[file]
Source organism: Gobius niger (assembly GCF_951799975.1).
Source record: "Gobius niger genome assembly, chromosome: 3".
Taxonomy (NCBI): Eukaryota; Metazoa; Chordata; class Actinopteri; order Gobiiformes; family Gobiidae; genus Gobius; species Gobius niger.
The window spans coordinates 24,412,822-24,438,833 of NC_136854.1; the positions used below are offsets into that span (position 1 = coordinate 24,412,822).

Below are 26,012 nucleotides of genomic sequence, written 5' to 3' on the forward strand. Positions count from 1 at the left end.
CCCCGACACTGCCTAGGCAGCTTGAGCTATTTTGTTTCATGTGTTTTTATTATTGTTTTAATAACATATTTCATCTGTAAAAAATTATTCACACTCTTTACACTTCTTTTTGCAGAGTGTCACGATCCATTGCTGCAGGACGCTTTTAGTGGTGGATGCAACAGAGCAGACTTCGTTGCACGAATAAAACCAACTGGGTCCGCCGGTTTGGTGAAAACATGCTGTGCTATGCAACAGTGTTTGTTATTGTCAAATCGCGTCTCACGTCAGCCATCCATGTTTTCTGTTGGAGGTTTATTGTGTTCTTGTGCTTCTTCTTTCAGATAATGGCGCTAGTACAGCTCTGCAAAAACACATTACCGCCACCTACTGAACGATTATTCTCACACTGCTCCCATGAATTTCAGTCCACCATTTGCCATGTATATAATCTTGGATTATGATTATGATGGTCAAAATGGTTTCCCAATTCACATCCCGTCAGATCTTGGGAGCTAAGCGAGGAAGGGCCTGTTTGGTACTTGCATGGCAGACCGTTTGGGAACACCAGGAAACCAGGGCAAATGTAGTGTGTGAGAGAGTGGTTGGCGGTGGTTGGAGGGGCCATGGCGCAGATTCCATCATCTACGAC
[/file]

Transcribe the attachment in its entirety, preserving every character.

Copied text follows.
Source organism: Gobius niger (assembly GCF_951799975.1).
Source record: "Gobius niger genome assembly, chromosome: 3".
Taxonomy (NCBI): Eukaryota; Metazoa; Chordata; class Actinopteri; order Gobiiformes; family Gobiidae; genus Gobius; species Gobius niger.
The window spans coordinates 24,412,822-24,438,833 of NC_136854.1; the positions used below are offsets into that span (position 1 = coordinate 24,412,822).

Below are 26,012 nucleotides of genomic sequence, written 5' to 3' on the forward strand. Positions count from 1 at the left end.
CCCCGACACTGCCTAGGCAGCTTGAGCTATTTTGTTTCATGTGTTTTTATTATTGTTTTAATAACATATTTCATCTGTAAAAAATTATTCACACTCTTTACACTTCTTTTTGCAGAGTGTCACGATCCATTGCTGCAGGACGCTTTTAGTGGTGGATGCAACAGAGCAGACTTCGTTGCACGAATAAAACCAACTGGGTCCGCCGGTTTGGTGAAAACATGCTGTGCTATGCAACAGTGTTTGTTATTGTCAAATCGCGTCTCACGTCAGCCATCCATGTTTTCTGTTGGAGGTTTATTGTGTTCTTGTGCTTCTTCTTTCAGATAATGGCGCTAGTACAGCTCTGCAAAAACACATTACCGCCACCTACTGAACGATTATTCTCACACTGCTCCCATGAATTTCAGTCCACCATTTGCCATGTATATAATCTTGGATTATGATTATGATGGTCAAAATGGTTTCCCAATTCACATCCCGTCAGATCTTGGGAGCTAAGCGAGGAAGGGCCTGTTTGGTACTTGCATGGCAGACCGTTTGGGAACACCAGGAAACCAGGGCAAATGTAGTGTGTGAGAGAGTGGTTGGCGGTGGTTGGAGGGGCCATGGCGCAGATTCCATCATCTACGAC